California Transparency in Supply Chains Act: How Are Businesses Responding?

The California Transparency in Supply Chains Act, which requires certain companies doing business in the state of California to report on their efforts to eliminate slavery and human trafficking from their supply chains, went into effect on January 1, 2012.

The law requires retailers and manufacturers with more than $100 million in annual gross receipts to conspicuously display on company websites their policies and efforts to ensure that all elements of their supply chain are compliant.

Law firm K&L Gates recently looked at the first 90 days of the law, and what businesses are doing to comply. Their key observations:

1. Businesses are generally complying with the Act:

“Companies have responded with a range of compliance approaches. Selected website disclosures in the first 90 days of the Act’s application show initial compliance trends. Those companies subject to the disclosure requirements are imposing new requirements on their suppliers.”

2. So far, businesses are reporting on ongoing efforts, not new measures:

“Companies’ disclosures to date regarding verification and audits in most cases describe existing supply chain compliance policies and practices implemented prior to the Act. These suggest in particular that use of independent third parties to provide related verification and audits is not yet standard practice across industries.”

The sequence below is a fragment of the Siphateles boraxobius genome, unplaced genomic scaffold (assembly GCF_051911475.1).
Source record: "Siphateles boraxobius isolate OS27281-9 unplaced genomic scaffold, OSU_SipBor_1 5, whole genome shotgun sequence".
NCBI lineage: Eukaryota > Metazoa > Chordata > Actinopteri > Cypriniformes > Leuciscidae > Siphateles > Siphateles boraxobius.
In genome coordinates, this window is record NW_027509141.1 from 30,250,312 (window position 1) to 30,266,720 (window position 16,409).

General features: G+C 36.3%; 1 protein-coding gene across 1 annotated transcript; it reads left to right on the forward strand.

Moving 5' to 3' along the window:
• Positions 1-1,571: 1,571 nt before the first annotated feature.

3. Some businesses are going further, and obtaining third-party verification of their efforts:

“In a few instances, disclosing companies’ references to the Act are made in the context of well publicized plans to launch initiatives relying on independent third parties to verify and audit compliance with international and local labor and human rights standards that include prohibitions of slavery and human trafficking.”

4. Most companies are not requiring direct suppliers to actively certify compliance with the Act:

“Disclosures of companies’ requirements for direct supplier certification as called for by the Act so far is largely contained in descriptions of general qualification procedures, policies, representations and warranties required of suppliers that enter into supply agreements with the retail sellers and manufacturers.”

5. A few companies require all suppliers and vendors to comply:

“Several of the largest retailers have required all of their suppliers and vendors to certify compliance. The language and scope of the certifications have varied, but in each instance companies required to provide the certification are being forced to reevaluate their own supply chains.”

6. Internal accountability and training efforts have been limited so far:

“Disclosures of internal accountability structures and activities so far appear to refer to practices that apply generally to governance and internal controls relevant to procurement and supply operations. Disclosures regarding employees and management training emphasize subjects that are more specifically related to international, and in some cases local, labor and human rights standards that include prohibitions of slavery and human trafficking.”

7. There are still a number of open questions regarding compliance:

“Uncertainty regarding best practices for disclosure under the Act remains because of the absence of guidance or enforcement action by California’s Attorney General. Existing and proposed federal legislation in related areas should be considered in reviewing and planning compliance.”

Read the full update, California Transparency in Supply Chains Act – First 90 Days, K&L Gates LLP>>

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